Link bandwidth reporting support. TSingleStepTransfer. See “ISCC Transaction Monitoring Feature” on page 104 and the Genesys 7 Events and Models Reference Manual for details about key-value pairs in AttributeExtensions. T-Server now supports Agent Reservation failure optimization. Notes: Configuration option changes common to all T-Servers are described in “Changes from Release 7. T-Server now supports new key-value pairs in AttributeExtensions with ISCC transaction data requested using TGetAccessNumber in the following requests: TMakeCall. The ISCC Transaction Monitoring allows T-Server clients to monitor ISCC transactions of the call data transfer between T-Servers in a multi-site environment. TInitiateConference. The following two new log events have been introduced:  • • 20009|STANDARD|MSG_TS_COMMON_LINK_ALARM_HIGH 20010|STANDARD|MSG_TS_COMMON_LINK_ALARM_LOW  Refer to Framework 8.0 Combined Log Events Help for information about the log events. See “Agent Reservation” on page 28 for details. The following new log events have been introduced:  20011|STANDARD|MSG_TS_COMMON_ALARM_ROUTE_FAILURE_HIGH_WATER_MARK 20012|STANDARD|MSG_TS_COMMON_ALARM_ROUTE_FAILURE_LOW_WATER_MARK 21019|STANDARD|ISCC_LOGMSG_TRANSACTION_FAILED   Refer to Framework 8. T-Server can now report how many SDN licenses are currently available and in use.0 . T-Server now supports notification of link bandwidth utilization. TRouteCall. This functionality can now be controlled with the collect-lower-priority-requests configuration option.0 release. See Part Two of this document for details on the use of AttributeExtensions in a particular T-Server. T-Server now supports notification of failed routing attempts and failed ISCC transactions.0 • Enhanced ISCC Transaction Monitoring support. For information about the new features that are available in your T-Server in the initial 8. using the following key-value pairs in AttributeExtensions in EventServerInfo messages: sdn-licenses-in-use and sdn-licenses-available. and TMuteTransfer.6 to 8.0 Combined Log Events Help for information about the log events. Enhanced Agent Reservation support. 16 Framework 8. to ensure that only agent reservation requests of the highest priority are collected. see Part Two of this document. • Notification of failed routing attempts and failed ISCC transactions.Part 1: Common Functions and Procedures New for All T-Servers in 8. TInitiateTransfer. • Real-time SDN licenses query support.0” on page 232.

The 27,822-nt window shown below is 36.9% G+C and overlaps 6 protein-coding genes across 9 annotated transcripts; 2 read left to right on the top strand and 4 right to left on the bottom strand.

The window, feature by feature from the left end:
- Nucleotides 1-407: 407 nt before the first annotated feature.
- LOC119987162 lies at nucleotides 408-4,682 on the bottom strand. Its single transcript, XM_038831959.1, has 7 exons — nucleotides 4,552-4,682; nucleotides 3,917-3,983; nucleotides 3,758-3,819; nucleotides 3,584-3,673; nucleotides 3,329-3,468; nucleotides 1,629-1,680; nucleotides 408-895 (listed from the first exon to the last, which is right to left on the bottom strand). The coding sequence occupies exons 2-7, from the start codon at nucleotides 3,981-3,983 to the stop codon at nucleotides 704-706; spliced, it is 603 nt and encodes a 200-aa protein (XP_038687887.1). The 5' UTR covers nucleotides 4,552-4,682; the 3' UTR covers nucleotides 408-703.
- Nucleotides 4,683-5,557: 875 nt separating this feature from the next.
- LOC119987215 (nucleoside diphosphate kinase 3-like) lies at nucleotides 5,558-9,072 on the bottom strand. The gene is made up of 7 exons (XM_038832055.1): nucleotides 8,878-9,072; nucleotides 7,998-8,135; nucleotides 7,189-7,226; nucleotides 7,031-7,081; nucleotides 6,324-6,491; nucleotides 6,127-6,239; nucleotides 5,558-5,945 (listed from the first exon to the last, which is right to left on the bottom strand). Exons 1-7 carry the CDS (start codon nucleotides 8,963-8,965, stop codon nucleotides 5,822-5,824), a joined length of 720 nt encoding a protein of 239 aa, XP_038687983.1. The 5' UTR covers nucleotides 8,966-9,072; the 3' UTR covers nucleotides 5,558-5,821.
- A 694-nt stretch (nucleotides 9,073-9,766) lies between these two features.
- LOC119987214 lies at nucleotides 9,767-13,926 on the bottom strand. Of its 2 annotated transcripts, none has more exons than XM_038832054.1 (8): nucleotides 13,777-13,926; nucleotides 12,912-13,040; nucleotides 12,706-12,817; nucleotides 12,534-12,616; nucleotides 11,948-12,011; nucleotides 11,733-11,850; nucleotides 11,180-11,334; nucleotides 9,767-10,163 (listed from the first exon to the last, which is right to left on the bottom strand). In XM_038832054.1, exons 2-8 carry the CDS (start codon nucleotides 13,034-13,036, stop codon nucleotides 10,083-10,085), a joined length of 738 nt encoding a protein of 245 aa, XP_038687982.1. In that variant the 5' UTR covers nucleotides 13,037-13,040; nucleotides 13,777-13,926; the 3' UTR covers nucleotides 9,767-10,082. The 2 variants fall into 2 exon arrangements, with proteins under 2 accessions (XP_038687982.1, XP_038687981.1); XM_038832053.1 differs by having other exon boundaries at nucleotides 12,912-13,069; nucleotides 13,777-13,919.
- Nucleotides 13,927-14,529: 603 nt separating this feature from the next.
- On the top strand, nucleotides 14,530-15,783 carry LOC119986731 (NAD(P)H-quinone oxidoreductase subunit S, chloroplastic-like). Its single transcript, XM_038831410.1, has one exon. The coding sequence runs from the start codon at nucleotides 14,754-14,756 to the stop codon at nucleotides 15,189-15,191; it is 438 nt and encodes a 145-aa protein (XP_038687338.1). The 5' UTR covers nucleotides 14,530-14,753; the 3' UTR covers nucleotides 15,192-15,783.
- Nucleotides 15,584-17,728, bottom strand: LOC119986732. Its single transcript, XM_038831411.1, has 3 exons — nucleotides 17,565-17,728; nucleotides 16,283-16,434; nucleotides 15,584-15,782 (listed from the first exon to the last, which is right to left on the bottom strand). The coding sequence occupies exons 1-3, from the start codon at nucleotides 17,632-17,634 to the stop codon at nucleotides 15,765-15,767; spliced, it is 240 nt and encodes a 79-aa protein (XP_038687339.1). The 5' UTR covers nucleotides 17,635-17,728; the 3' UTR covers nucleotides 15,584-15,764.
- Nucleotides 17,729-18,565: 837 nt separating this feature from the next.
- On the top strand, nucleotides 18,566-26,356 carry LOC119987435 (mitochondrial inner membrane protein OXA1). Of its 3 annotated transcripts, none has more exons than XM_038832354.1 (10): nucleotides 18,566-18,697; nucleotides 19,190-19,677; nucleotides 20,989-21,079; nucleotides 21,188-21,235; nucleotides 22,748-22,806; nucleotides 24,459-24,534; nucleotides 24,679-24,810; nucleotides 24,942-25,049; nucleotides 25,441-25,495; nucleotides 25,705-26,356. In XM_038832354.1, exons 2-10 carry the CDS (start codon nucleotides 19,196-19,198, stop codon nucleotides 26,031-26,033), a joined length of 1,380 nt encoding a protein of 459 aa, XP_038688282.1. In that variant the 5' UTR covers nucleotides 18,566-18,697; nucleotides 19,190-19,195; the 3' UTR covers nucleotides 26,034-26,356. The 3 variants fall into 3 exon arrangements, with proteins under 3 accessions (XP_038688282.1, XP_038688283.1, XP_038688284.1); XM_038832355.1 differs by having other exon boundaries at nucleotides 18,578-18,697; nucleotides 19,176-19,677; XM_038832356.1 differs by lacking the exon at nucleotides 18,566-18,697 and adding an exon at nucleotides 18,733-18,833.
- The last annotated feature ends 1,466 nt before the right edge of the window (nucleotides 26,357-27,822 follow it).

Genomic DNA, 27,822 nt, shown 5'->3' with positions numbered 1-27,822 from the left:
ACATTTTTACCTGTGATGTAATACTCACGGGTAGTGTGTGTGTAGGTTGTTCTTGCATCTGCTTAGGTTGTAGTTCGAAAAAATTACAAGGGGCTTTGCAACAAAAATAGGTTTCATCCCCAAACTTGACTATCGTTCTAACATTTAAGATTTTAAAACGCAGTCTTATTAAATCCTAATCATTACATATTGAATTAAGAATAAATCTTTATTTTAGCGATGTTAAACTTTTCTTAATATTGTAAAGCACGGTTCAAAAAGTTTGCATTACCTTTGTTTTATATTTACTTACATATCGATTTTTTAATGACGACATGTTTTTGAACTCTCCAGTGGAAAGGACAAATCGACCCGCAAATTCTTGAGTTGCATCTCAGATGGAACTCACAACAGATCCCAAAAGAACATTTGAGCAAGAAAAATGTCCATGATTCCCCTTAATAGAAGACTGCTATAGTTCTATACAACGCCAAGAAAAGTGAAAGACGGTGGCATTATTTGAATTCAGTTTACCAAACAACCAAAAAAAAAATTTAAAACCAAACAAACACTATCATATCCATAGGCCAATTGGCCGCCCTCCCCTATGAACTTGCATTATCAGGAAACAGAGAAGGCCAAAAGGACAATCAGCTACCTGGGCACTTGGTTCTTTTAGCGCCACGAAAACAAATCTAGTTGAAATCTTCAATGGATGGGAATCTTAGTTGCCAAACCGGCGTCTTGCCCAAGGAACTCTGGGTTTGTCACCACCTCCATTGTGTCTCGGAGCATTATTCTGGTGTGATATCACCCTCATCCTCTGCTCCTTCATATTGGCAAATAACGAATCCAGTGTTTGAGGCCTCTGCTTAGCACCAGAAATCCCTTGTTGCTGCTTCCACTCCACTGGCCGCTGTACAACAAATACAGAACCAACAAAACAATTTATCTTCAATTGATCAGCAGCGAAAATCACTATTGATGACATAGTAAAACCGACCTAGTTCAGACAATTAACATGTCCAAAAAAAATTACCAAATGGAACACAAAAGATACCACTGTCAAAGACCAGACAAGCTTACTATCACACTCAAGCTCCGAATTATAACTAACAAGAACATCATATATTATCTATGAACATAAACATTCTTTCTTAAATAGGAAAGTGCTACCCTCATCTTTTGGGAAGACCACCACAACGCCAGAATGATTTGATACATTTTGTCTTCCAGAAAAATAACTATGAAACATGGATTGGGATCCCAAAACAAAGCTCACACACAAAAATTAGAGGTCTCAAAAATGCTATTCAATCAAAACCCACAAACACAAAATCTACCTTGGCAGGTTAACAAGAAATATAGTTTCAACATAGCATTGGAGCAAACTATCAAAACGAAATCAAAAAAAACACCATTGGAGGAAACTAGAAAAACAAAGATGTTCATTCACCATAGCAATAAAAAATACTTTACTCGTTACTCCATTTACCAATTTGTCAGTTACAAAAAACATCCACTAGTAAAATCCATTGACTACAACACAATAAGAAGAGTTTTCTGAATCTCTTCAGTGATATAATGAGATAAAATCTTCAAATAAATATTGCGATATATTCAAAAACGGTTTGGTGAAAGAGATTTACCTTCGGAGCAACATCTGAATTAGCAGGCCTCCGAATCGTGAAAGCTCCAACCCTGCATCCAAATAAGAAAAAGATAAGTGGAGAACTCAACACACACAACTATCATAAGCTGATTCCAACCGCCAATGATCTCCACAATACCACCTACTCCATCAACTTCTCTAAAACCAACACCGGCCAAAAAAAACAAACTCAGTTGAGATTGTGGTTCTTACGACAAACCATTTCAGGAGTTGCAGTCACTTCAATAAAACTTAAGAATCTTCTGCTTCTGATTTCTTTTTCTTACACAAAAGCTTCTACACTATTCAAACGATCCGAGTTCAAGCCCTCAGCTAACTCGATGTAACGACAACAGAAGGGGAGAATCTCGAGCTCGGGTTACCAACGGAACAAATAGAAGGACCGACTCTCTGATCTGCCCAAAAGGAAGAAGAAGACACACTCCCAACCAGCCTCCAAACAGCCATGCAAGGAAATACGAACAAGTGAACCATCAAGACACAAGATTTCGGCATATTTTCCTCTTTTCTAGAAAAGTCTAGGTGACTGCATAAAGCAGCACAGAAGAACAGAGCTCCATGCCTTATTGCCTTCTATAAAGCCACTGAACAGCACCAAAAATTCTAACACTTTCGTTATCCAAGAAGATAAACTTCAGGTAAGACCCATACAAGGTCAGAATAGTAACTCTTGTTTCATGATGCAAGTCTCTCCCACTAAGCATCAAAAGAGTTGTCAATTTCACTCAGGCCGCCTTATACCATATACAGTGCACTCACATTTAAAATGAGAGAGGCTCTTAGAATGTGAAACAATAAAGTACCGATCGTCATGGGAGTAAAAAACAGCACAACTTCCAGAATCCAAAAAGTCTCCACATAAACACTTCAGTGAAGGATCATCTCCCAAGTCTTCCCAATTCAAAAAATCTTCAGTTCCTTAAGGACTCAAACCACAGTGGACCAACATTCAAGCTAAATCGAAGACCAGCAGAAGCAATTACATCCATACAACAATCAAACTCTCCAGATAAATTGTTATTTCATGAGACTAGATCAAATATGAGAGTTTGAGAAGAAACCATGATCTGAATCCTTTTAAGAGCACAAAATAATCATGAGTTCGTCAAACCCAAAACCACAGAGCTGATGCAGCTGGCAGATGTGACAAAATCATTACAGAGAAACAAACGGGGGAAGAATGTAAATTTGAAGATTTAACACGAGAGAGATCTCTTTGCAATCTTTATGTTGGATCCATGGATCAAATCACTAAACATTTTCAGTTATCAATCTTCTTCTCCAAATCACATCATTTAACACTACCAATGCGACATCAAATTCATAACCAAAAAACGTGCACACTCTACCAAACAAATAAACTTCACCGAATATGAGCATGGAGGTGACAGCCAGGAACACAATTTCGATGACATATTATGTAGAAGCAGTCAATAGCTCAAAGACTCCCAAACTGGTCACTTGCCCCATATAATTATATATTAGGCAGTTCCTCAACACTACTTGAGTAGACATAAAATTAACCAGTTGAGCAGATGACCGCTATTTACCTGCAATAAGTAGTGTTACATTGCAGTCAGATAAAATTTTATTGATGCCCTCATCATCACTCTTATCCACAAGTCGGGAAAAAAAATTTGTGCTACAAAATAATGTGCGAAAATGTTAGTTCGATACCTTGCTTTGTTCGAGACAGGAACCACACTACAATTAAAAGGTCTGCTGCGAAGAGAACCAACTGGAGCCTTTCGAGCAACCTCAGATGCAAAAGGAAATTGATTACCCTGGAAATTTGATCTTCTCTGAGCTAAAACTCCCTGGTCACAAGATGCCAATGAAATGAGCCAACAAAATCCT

and then move to the chapters comprising Part Two of this document. page 28 Client Connections. page 29 Next Steps. you are ready for the other chapters in Part One that go into detail about T-Server configuration and installation. page 23 Redundant T-Servers. installed. some of it intended for people who have configured. where specific information about your T-Server is available. see “Part Two: Reference Information. page 29        T-Server—Deployment Guide 17 . For reference information about your specific T-Server and about options for all T-Servers. page 18 Advanced Disconnect Detection Protocol. and some of it aimed at those less familiar with such T-Server operations.” This chapter has various levels of information. • If you are an experienced user of T-Server. and used previous releases of T-Server.Chapter 1 T-Server Fundamentals This chapter provides general information about T-Server features and functionality and about its configuration and installation. This chapter is divided into the following sections: Learning About T-Server. That means some sections will not necessarily be relevant for you. • Generally. page 28 Agent Reservation. start with “New for All T-Servers in 8. If you are new to T-Server. page 24 Multi-Site Support. begin with “Learning About T-Server.0” on page 15.” Once you have read through that and subsequent sections. this chapter presents overview information that applies to all T-Servers (and Network T-Servers) and their deployment.